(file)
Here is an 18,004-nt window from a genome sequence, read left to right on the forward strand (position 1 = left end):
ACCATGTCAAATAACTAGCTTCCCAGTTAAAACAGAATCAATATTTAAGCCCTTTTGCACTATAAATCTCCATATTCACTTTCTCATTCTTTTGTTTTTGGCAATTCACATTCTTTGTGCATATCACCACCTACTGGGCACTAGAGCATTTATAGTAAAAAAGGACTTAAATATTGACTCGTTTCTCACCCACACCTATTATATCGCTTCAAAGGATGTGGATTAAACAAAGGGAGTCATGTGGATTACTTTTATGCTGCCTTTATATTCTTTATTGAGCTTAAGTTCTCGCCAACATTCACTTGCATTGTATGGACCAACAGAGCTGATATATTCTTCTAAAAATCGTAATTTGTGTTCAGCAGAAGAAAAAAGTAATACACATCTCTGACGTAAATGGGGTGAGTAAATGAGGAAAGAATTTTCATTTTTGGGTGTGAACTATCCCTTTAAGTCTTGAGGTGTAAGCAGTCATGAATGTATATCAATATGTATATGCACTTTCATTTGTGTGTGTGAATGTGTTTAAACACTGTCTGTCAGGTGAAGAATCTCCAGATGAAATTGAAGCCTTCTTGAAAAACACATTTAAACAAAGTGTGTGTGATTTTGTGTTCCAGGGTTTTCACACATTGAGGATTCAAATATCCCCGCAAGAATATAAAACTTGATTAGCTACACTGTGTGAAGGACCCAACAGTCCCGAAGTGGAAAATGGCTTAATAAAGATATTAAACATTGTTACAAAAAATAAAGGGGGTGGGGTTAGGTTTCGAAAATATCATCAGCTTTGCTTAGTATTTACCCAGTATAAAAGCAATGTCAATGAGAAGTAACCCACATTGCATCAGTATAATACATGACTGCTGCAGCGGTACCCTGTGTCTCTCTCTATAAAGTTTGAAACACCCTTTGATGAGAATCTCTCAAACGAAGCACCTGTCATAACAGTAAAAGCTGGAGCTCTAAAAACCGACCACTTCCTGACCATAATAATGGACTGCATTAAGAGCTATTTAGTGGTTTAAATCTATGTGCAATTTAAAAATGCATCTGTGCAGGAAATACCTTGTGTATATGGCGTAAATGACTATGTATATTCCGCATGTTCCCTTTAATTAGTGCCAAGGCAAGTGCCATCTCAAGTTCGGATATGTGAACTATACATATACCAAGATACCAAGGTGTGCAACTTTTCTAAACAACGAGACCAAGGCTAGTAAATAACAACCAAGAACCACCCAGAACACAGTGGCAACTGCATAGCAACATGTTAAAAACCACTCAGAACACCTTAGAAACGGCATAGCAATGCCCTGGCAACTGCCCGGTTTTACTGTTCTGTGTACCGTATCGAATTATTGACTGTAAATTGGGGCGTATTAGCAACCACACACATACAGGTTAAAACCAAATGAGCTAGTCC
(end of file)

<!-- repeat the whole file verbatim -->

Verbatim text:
Here is an 18,004-nt window from a genome sequence, read left to right on the forward strand (position 1 = left end):
ACCATGTCAAATAACTAGCTTCCCAGTTAAAACAGAATCAATATTTAAGCCCTTTTGCACTATAAATCTCCATATTCACTTTCTCATTCTTTTGTTTTTGGCAATTCACATTCTTTGTGCATATCACCACCTACTGGGCACTAGAGCATTTATAGTAAAAAAGGACTTAAATATTGACTCGTTTCTCACCCACACCTATTATATCGCTTCAAAGGATGTGGATTAAACAAAGGGAGTCATGTGGATTACTTTTATGCTGCCTTTATATTCTTTATTGAGCTTAAGTTCTCGCCAACATTCACTTGCATTGTATGGACCAACAGAGCTGATATATTCTTCTAAAAATCGTAATTTGTGTTCAGCAGAAGAAAAAAGTAATACACATCTCTGACGTAAATGGGGTGAGTAAATGAGGAAAGAATTTTCATTTTTGGGTGTGAACTATCCCTTTAAGTCTTGAGGTGTAAGCAGTCATGAATGTATATCAATATGTATATGCACTTTCATTTGTGTGTGTGAATGTGTTTAAACACTGTCTGTCAGGTGAAGAATCTCCAGATGAAATTGAAGCCTTCTTGAAAAACACATTTAAACAAAGTGTGTGTGATTTTGTGTTCCAGGGTTTTCACACATTGAGGATTCAAATATCCCCGCAAGAATATAAAACTTGATTAGCTACACTGTGTGAAGGACCCAACAGTCCCGAAGTGGAAAATGGCTTAATAAAGATATTAAACATTGTTACAAAAAATAAAGGGGGTGGGGTTAGGTTTCGAAAATATCATCAGCTTTGCTTAGTATTTACCCAGTATAAAAGCAATGTCAATGAGAAGTAACCCACATTGCATCAGTATAATACATGACTGCTGCAGCGGTACCCTGTGTCTCTCTCTATAAAGTTTGAAACACCCTTTGATGAGAATCTCTCAAACGAAGCACCTGTCATAACAGTAAAAGCTGGAGCTCTAAAAACCGACCACTTCCTGACCATAATAATGGACTGCATTAAGAGCTATTTAGTGGTTTAAATCTATGTGCAATTTAAAAATGCATCTGTGCAGGAAATACCTTGTGTATATGGCGTAAATGACTATGTATATTCCGCATGTTCCCTTTAATTAGTGCCAAGGCAAGTGCCATCTCAAGTTCGGATATGTGAACTATACATATACCAAGATACCAAGGTGTGCAACTTTTCTAAACAACGAGACCAAGGCTAGTAAATAACAACCAAGAACCACCCAGAACACAGTGGCAACTGCATAGCAACATGTTAAAAACCACTCAGAACACCTTAGAAACGGCATAGCAATGCCCTGGCAACTGCCCGGTTTTACTGTTCTGTGTACCGTATCGAATTATTGACTGTAAATTGGGGCGTATTAGCAACCACACACATACAGGTTAAAACCAAATGAGCTAGTCC